The Foundry (67)
747 World’s Fair Park Drive
The Foundry was constructed in 1865 by the Welsh brothers David and Joseph Richards, their brother-in-law Daniel Thomas, and H.S. Chamberlain. Their firm became well known for its manufacture of square-head nails and railroad spikes. In 1868, the Knoxville Iron Company was chartered and became the majority stockholder in Chamberlain, Richards & Co. When the Knoxville Iron Company expanded and moved to a new mill on Tennessee Avenue in 1930, the foundry building was sold to the L&N Railroad.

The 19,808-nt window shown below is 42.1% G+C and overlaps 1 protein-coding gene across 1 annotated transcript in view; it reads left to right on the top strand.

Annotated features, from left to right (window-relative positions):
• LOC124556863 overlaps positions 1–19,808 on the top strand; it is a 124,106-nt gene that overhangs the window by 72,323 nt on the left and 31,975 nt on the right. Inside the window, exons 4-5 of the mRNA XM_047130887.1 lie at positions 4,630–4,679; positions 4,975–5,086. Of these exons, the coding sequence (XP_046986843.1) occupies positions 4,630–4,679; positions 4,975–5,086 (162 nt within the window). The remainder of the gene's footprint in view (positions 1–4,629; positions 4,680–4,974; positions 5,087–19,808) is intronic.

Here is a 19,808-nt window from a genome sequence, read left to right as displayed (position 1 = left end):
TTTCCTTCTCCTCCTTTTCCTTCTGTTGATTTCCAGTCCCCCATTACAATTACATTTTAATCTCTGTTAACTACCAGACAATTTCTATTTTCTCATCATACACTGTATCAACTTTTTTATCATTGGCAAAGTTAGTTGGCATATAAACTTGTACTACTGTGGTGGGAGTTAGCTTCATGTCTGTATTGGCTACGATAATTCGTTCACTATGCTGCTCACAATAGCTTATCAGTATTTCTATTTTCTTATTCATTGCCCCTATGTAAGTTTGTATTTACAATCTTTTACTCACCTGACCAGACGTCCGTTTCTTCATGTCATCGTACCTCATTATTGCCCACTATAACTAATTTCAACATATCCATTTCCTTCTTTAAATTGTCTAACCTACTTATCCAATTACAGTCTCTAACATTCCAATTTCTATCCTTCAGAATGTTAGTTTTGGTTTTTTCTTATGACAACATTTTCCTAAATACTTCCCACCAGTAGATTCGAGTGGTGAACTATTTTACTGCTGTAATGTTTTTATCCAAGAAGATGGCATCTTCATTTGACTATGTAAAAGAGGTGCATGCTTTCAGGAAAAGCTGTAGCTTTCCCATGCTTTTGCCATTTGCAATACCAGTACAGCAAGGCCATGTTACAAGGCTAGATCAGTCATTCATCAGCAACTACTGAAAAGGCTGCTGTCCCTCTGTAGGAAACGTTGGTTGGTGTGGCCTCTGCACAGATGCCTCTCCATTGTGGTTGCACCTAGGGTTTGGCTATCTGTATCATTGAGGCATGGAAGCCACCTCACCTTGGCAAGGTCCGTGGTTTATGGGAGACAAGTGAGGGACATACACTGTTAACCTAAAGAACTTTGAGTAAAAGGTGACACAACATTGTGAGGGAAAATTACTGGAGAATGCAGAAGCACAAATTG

For several decades, House-Hasson Hardware Co. leased the foundry as a warehouse, until a 1979 fire gutted the building. The structure subsequently underwent a $400,000 renovation prior to the 1982 World’s Fair, during which it was much loved as the Strohaus. Architectural elements from city landmarks were incorporated into the renovated building, including Southern maple strip flooring from archways of the McCallie Elementary School in the historic Fourth & Gill neighborhood and antique windows from the Brookside Mills building. In the intervening decades, it has been used primarily as a space for special events and private functions. What remains is just a small part of what was at one time a sizeable industrial compound.